Get on up: In a landslide, it might save your life
Imagine, after weeks of heavy rain this winter, a wave of mud and debris barrels into your home. What do you do?
Heading upstairs or even climbing on a countertop might save your life in a major landslide.
So could opening a door or window on the downhill side of your home to let mud out instead of piling up inside.
Such simple actions are key to whether a landslide claims lives or merely does property damage, according to a study of landslide disasters around the world from geotechnical engineers at the University of Washington.
“Overall, that’s a message of hope,” said lead author William Pollock.
The University of Washington lecturer said education on such techniques, targeted at people living in landslide zones, could save lives more cheaply than engineers’ efforts to hold landslides back or regulators’ efforts to keep people from building or living near them.
Worldwide, landslides kill thousands each year, including 25 to 50 people in a typical year in the United States.
Washington is one of the most landslide-prone states in this country.
The rainy season is also slide season in the Northwest.
When a wall of mud and trees plowed through the town of Oso on March 22, 2014, 43 people died, at least 10 were injured and 49 buildings were destroyed. In the first three weeks of that month, about 30 inches of rain, five times the monthly average, had fallen in the area.
Oso survivor Bobbi Aylesworth said the fact she and her husband were upstairs, she in a bathroom and he in bed, when the wall of mud hit made all the difference.
“Being upstairs, I think that gave us a chance,” Aylesworth told the Daily Herald of Everett shortly after she and her husband were rescued from the rubble of their home.
Based on studies and news reports of dozens of landslides hitting occupied buildings, the researchers found that a person upstairs is up to 12 times more likely to survive a landslide than someone on the ground floor.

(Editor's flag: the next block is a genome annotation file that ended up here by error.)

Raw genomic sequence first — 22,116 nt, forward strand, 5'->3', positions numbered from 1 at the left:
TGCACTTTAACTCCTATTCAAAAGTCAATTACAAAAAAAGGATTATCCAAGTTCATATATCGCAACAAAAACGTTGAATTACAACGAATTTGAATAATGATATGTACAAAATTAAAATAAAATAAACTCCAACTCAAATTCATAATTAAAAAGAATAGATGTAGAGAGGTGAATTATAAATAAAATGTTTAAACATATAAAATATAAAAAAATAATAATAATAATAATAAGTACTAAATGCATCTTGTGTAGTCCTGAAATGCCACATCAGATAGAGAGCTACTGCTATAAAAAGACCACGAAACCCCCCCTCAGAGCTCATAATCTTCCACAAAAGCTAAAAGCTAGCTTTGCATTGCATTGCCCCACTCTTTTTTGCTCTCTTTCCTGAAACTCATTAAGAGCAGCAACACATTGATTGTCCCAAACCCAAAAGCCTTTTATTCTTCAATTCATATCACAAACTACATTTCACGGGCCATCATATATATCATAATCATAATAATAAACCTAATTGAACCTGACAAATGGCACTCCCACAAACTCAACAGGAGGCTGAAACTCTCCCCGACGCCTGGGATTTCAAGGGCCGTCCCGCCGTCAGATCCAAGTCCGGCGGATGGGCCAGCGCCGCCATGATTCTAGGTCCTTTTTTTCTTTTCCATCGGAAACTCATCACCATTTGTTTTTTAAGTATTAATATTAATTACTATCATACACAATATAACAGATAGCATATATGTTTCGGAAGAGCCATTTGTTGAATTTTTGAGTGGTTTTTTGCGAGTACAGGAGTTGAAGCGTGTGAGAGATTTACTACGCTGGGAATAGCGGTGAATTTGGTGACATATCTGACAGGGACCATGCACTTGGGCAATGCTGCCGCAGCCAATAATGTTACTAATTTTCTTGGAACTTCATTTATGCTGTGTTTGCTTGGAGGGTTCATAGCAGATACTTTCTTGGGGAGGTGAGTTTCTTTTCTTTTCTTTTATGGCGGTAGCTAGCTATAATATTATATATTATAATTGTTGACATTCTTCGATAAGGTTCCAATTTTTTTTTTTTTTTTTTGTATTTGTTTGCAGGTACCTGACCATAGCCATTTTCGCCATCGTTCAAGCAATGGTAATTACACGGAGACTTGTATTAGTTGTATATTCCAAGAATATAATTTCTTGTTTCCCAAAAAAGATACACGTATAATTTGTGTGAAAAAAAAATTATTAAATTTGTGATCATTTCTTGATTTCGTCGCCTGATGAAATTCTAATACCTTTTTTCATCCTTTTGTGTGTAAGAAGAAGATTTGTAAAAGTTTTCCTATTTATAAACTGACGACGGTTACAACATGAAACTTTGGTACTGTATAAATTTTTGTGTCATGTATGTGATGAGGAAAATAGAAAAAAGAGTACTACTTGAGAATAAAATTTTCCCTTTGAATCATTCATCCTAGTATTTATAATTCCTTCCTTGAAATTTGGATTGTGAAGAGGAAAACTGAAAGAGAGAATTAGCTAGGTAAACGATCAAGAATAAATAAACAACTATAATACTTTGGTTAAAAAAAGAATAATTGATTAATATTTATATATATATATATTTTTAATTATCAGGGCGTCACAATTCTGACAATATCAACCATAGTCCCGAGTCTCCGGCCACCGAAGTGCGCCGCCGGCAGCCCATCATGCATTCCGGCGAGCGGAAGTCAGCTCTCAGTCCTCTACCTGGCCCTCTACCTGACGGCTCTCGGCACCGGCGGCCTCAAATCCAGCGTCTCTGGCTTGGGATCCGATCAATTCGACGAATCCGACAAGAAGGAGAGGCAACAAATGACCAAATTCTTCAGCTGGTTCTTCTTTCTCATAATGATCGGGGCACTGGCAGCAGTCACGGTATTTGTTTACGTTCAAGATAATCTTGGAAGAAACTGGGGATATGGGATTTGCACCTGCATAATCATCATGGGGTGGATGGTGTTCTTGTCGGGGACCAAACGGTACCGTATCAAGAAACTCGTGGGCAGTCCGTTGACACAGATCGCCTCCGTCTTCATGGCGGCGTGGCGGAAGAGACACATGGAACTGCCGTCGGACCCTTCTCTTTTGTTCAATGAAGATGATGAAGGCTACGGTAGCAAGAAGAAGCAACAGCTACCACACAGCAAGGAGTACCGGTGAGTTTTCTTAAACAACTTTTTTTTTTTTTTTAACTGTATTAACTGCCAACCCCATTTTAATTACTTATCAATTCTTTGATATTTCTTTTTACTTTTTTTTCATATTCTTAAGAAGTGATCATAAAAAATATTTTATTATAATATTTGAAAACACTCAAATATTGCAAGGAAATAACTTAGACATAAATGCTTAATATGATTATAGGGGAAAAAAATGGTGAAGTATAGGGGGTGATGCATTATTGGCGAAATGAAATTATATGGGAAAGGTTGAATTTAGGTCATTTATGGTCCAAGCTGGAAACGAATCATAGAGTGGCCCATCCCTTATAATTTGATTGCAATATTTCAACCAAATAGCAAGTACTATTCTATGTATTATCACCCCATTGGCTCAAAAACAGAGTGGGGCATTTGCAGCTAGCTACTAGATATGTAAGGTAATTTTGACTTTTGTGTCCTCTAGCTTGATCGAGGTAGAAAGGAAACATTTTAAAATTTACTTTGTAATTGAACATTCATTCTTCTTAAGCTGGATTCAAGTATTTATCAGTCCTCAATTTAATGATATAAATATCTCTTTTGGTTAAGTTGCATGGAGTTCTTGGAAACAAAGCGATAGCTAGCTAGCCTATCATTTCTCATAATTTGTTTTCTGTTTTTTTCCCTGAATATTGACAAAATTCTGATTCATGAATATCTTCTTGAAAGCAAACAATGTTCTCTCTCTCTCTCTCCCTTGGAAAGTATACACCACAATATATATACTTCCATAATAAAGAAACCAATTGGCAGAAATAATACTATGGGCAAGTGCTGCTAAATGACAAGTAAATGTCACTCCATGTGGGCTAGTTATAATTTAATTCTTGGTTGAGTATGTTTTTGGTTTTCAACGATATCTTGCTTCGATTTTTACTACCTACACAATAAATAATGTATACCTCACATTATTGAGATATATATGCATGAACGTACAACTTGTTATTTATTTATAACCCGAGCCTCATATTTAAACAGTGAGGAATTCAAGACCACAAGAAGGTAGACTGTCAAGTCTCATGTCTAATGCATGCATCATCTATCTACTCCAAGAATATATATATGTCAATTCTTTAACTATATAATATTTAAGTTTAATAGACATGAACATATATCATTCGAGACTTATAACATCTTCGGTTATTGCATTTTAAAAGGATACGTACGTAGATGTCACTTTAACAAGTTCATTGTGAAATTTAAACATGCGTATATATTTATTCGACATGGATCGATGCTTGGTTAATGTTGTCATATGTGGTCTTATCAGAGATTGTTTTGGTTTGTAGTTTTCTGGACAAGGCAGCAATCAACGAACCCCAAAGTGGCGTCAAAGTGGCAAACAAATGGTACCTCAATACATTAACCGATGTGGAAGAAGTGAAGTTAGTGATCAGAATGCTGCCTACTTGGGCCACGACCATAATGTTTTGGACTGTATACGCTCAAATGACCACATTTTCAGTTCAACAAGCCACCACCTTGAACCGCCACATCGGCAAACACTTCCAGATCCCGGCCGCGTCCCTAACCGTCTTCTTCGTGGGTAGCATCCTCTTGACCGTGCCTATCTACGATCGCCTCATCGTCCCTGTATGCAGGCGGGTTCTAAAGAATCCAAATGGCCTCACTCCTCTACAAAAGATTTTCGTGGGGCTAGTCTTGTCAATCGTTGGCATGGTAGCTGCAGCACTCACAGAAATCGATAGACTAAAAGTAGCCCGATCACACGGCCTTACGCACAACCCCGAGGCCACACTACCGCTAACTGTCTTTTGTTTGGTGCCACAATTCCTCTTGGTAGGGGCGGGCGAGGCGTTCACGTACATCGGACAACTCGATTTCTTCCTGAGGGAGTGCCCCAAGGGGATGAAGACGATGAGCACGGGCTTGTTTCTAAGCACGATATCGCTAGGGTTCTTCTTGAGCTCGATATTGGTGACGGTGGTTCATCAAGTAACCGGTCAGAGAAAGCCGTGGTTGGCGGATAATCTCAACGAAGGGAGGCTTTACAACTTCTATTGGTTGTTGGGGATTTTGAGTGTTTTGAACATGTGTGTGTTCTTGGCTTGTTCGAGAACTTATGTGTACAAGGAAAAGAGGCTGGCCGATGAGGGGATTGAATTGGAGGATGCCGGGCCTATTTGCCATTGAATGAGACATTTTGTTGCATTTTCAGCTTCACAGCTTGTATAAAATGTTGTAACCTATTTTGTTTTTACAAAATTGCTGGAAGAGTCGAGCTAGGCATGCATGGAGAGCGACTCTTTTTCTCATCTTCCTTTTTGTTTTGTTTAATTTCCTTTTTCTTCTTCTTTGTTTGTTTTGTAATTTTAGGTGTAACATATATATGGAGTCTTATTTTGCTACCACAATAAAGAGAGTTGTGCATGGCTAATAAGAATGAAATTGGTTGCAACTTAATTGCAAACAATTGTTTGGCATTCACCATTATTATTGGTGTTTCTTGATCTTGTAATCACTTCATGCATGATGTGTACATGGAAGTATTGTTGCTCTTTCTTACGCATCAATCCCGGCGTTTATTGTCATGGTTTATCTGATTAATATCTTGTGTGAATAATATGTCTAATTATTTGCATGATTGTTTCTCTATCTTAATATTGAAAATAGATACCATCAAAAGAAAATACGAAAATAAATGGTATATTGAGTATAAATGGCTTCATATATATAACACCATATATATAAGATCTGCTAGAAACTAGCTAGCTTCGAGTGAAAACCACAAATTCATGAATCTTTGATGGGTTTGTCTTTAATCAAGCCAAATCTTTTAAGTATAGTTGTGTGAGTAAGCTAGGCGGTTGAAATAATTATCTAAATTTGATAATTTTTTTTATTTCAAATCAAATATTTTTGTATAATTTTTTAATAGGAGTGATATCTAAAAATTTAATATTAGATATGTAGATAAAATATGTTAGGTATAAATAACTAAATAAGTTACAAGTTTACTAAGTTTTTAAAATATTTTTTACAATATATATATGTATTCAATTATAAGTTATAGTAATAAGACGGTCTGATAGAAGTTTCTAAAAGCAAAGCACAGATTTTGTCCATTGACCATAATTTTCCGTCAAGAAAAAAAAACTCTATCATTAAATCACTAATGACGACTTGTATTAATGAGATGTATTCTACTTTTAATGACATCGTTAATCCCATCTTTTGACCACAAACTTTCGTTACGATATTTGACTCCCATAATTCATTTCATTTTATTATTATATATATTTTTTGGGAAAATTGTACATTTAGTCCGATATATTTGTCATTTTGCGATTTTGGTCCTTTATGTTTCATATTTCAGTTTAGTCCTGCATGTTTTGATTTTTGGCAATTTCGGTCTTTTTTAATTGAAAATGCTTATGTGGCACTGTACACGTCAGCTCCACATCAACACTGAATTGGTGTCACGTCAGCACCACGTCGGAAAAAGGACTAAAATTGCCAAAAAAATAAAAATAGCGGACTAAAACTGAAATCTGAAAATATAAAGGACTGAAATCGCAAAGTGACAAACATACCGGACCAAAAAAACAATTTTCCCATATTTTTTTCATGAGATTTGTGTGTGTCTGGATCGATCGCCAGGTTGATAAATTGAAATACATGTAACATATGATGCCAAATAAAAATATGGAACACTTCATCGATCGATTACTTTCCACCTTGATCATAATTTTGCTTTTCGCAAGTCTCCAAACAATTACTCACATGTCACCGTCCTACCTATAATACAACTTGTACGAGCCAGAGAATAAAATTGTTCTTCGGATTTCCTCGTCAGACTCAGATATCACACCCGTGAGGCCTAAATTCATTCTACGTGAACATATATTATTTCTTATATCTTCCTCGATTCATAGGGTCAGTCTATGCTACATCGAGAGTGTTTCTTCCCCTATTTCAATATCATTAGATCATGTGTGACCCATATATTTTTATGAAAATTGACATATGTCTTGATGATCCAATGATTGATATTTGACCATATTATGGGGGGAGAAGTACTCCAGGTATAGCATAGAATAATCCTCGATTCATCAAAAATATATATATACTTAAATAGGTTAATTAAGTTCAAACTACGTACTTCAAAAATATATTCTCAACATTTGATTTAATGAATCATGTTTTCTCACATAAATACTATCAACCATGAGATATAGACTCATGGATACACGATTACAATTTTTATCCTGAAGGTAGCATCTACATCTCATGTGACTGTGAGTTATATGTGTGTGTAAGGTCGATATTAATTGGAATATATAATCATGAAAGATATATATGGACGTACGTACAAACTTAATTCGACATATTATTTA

Other potential life-saving strategies identified in the study include:
- Learn the specific landslide hazards where you live and which direction they move.
- Move bedrooms upstairs or to the downhill side of the building.
- During a landslide, relocate to an interior closet or bathroom, which are less likely to collapse than larger spaces. In 2005, a nurse in La Conchita, California, survived her home being buried in mud 30 feet deep by taking refuge in a closet. Rescuers pulled her out 4.5 hours later.
- If trapped in landslide debris, keep moving and making noise to alert rescuers.
Research on landslides has usually focused on geology, not human behavior: identifying where landslides are likely to occur and what triggers hillsides to succumb to gravity.
University of Washington geomorphologist David Montgomery, who was not involved in the study, praised its novel approach.
“They're really prioritizing the human dimension to this,” he said.
The study warns that fatalities are not the whole story: Survivors and even neighbors of landslides usually suffer post-traumatic stress disorder and other long-lasting repercussions.
“You can see that even now in the Oso area,” attorney Tim Trohimovich with the land-use advocacy group Futurewise said. “Some of these psychological impacts are still affecting people in the community.”
The new study did not address how public policies can save lives.
Since the Oso mudslide, Snohomish County and some other counties in Washington have tightened their rules on building homes inside landslide zones.
Trohimovich said Futurewise is currently negotiating with Spokane County to get it to better identify landslide hazards and protect people from them.
The Washington Department of Natural Resources has produced detailed maps of landslide zones, using LiDAR imagery that penetrates vegetation to reveal the landforms below, for King, Pierce and Whatcom counties.
The U.S. House of Representatives passed a landslide-preparedness bill in June that would make similar information available nationwide.
Those initiatives have focused on slide-prone slopes themselves, not the areas below, like Oso’s Steelhead Haven neighborhood, that the liquefied earth then slams into.
“Some of the people who lived at Oso had no idea they lived in a geologically hazardous area,” Trohimovich said. “That happens elsewhere.”
“What we have not really stepped up to, in this state or indeed in most other areas, is to actually map the potential runout paths,” Montgomery said, “the places that are not actually involved in the initial failure, but they could be overwhelmed by sediment.”
One other message of hope from the study in the journal GeoHealth: Neighborliness saves lives.
“Of victims who were rescued, 77% were first located by neighbors and 11% by emergency response,” the study found.